Once I left the park for the second time, everything got quiet again as I made my way back uphill past the horse farm and onto the final half mile stretch.  My mind was washed over with feelings of gratitude for the morning I had just had.  Good company with good people during the first eight miles . . . the energy I had absorbed from the marathoners racing down those trails . . . lots of quiet alone time, which I really needed to shake off the stress of the week . . . texting back and forth with Gina after the run, a positive presence whom I am so thankful to have in my life . . . and feeling really good on the drive home, physically good, although tired, but not too sore at all.  An epsom salts bath and walk with my dog once I got home topped off the good feelings of the run. This is why I love running, days that feel like this.  

Sunday

Crosstraining at Orange Theory.  Fleet Feet used to be located next to one of these independently-owned branches of the fitness chain before FF moved to the other side of Park West.  The other half marathon group coach, Larisa, does her cross training at OT, and she was able to get us a free Sunday afternoon class.

When you go into OT, they provide you a heart rate monitor (some had wrist bands and others, including me, had a chest strap) that shows real-time heart rates on monitors in the studio during class. Our trainer, Tyson, gave us some tips on the rowers (water rowers rather than the fly wheel type that we use at CrossFit) and the treadmills. Half of us started with this cardio portion of the workout, about 25-28 minutes of switching back and forth between treadmill and rower.  We had a list of directions (incline, effort, and distance for the treadmills, distance for the rowers) to follow and were able to just go. They played loud, motivating music, and you could watch your heart rate (and compare it to others’) on the monitors.  In the middle of the class, my group switched with the group doing the strength training. For this, he showed us the exercises we would do, put the names and illustrations for them on a monitor, and adjusted people’s form as necessary. We did goblet lateral lunges, tricep raises, kettlebell swings (with dumbbells), core work, weighted lunges and something called a tuck jump (sort of like a mountain climber but a little more plyometric).  We did this for about the same amount of time, working out for about an hour total.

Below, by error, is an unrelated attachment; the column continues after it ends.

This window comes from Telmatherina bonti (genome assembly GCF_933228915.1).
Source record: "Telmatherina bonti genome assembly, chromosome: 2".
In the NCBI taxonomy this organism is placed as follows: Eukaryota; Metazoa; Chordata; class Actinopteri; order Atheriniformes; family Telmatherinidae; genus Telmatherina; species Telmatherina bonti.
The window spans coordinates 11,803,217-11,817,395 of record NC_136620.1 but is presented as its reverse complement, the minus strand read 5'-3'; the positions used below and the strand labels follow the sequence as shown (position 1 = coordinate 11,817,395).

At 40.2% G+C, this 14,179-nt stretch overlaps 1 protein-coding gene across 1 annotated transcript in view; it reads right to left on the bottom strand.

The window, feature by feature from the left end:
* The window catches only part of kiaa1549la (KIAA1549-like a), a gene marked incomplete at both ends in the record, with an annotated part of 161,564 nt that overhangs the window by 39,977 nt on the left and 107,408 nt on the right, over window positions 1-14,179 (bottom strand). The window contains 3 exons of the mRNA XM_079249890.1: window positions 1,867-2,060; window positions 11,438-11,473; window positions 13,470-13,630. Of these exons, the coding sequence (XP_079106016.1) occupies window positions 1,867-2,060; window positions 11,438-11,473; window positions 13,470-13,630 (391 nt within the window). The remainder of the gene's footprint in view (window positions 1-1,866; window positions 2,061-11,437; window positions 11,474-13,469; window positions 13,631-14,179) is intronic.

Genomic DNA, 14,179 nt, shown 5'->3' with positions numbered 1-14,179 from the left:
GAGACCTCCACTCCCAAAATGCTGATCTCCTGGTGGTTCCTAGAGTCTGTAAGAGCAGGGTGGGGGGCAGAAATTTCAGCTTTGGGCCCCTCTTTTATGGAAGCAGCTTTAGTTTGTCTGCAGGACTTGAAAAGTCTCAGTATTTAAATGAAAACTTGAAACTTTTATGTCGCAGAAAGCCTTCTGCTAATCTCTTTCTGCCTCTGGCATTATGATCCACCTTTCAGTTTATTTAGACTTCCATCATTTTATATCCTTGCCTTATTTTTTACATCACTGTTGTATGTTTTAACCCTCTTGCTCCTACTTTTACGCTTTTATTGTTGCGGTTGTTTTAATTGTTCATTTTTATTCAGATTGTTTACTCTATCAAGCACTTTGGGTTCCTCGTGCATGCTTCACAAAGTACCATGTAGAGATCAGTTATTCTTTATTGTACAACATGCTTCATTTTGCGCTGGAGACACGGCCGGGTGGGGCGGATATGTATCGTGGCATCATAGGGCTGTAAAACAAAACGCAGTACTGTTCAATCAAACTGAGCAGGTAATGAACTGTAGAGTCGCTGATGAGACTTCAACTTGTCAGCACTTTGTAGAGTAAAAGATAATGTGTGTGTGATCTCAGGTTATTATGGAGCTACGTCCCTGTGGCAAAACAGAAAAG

At the end of the class, you see your results (time in the zones, calories burned, average heart rate, and points) compared with others in the class.  I had the highest points and calories and one of the highest heart rates.  I’m not really sure what this means as far as my fitness level; I think it means I’m working too high as far as effort and am in too much of an anaerobic state. Immediately after the class, they email you the results, and if you are a regular OT goer, it would also show you your results for the week, month, etc.

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Photo by Larisa Bar

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In general, I really like this workout.  I still prefer my CrossFit gym, but this was a nice thing to try with friends on a Sunday afternoon. Mileage: about 2 miles on the treadmill, plus rowing and cardio-paced strength work.

Mileage for week: 33. And I feel good.  Some slight adjustments, and it’s coming back together.